1. We so agree with your comments. We are developing a Adult Activitity Center in Vacaville, California called Brain Sweats (www.brainsweats.com)that first uses Brain Fitness from Posit Science to bring the mind up to speed with the new definition of retirement that seniors are shaping. We are living longer and are in better health than any time in the history of our species. Our overriding philosophy is: you don’t lose function because you age, you age because you reduce activity”. The philosophy was developed from reading your materials. We thank you.
    Gordon Keiser

  2. I imagine you have read Dr. Bill Thomas’s book What Are Old People For?, which is about the Eden Alternative, or the Green House Project. When our mother was put into a nursing home without the knowledge or approval of the rest of her children, we hoped the Green House would be built and ready for her to move into really soon before her condition deteriorated. Mother passed away last summer and the Green House hasn’t even been started, due to lack of money for the project. See http://www.google.com/url?sa=t&source=web&ct=res&cd=8&ved=0CDAQFjAH&url=http%3A%2F%2Fwww.edenalt.org%2Fbooks%2Fwhat-are-old-people-for&ei=4UJLS8DWMoKwswOnupS2Aw&usg=AFQjCNGx2pipKJ_pjp_mmrKpFe2w_5otJw&sig2=Vkd3EMR24GWnuCQK5-0JsQ for info about the Eden Alternative.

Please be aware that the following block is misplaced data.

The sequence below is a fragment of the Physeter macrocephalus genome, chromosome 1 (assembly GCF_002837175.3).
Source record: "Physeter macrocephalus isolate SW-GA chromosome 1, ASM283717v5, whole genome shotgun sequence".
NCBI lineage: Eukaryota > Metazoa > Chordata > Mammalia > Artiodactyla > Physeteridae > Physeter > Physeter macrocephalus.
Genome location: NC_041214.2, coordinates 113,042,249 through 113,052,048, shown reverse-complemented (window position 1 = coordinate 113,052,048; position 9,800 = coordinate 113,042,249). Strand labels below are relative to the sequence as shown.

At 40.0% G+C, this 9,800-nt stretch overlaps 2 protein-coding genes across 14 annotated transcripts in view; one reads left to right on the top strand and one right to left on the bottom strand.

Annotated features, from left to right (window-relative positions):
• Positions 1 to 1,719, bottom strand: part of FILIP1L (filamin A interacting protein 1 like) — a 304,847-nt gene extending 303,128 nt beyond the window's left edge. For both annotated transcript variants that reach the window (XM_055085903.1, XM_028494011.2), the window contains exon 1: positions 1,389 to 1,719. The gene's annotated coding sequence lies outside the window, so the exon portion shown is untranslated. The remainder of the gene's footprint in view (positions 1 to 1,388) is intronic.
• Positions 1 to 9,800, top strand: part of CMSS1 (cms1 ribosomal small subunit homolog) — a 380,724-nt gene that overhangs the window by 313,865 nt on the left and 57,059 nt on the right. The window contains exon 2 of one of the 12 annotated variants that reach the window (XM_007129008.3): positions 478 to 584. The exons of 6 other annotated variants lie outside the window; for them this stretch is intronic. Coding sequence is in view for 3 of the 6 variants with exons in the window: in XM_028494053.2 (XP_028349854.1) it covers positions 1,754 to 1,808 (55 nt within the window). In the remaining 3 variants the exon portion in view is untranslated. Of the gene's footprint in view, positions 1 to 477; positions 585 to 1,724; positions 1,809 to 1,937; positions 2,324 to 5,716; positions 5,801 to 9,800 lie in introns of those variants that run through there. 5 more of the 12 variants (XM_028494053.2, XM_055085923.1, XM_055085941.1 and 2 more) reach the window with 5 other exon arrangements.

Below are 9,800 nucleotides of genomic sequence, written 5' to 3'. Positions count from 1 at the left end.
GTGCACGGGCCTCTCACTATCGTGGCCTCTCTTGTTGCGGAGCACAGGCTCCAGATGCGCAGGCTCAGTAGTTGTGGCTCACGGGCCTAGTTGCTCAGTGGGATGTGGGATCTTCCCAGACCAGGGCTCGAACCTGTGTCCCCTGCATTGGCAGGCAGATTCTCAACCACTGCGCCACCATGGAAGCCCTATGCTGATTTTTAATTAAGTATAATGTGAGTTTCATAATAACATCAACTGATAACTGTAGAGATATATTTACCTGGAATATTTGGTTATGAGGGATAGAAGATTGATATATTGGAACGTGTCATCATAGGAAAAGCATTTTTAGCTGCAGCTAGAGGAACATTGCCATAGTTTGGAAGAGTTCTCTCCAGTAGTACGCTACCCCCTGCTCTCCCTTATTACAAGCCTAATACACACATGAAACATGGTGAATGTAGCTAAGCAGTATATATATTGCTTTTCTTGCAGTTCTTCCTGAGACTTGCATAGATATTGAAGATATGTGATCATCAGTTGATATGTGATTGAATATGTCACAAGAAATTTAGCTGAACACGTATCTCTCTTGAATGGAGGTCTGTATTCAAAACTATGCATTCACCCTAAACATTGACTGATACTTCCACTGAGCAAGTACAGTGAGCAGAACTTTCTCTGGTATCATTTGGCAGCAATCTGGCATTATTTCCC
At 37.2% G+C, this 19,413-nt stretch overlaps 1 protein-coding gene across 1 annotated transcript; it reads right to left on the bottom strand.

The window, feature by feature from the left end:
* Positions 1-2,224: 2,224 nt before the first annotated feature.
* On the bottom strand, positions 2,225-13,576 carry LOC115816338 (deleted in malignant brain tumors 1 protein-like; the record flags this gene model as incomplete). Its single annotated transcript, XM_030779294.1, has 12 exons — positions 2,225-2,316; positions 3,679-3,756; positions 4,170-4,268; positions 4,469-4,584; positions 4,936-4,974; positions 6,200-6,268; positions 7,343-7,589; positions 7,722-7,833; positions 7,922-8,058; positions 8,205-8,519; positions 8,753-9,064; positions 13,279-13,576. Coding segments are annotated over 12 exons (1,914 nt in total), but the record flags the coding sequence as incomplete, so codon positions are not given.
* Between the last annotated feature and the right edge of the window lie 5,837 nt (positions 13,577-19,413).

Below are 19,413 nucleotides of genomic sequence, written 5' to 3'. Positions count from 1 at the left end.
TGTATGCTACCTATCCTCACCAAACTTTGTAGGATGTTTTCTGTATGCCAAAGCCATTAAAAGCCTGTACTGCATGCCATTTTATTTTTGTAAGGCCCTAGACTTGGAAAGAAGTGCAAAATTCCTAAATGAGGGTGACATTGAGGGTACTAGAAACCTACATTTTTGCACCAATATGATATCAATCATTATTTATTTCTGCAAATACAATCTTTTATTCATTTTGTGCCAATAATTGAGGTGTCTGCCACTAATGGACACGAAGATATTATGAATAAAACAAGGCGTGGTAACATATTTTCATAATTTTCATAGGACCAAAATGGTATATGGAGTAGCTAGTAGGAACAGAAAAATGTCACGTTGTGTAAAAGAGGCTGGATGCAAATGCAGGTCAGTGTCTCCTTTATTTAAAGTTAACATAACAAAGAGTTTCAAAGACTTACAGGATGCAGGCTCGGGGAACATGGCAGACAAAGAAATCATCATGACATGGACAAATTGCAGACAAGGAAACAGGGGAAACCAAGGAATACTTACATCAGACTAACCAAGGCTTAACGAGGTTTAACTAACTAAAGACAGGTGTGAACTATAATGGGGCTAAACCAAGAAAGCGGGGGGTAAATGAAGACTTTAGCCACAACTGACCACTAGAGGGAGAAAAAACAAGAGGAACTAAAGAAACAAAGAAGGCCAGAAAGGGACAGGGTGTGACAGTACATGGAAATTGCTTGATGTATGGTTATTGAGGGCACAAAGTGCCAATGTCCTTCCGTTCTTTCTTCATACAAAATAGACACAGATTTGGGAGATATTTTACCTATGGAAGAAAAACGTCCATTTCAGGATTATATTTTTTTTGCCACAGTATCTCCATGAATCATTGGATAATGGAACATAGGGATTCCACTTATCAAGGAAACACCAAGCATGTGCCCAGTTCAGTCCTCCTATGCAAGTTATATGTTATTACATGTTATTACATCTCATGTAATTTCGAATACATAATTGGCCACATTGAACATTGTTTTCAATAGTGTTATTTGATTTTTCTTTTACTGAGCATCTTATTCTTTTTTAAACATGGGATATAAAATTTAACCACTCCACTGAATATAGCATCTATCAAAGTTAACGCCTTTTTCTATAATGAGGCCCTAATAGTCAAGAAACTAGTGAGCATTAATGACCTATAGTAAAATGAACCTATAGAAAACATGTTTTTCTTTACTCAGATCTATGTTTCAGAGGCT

3. Montanakay says:

    I amfamiliar with the Green House project. Bill Thomas has been a pioneer pushing for the rightsof frail older adults to be treated as whole people.As a society we missed the boat completelywhen we started acting as if age determined what kind of interventions andenvironments a person should receive in response to a health crisis or functional decline.Im grateful Thomas is leading the charge. Im working in my arena for the same thing. Frail older adults should receive the same resources and opportunties toovercome challenges as young people withdisabilities receive. Right now they dont. Become disabled before age 65 and you are eligible to receivebenefits andopportunities,after age 65 – forget it! Kay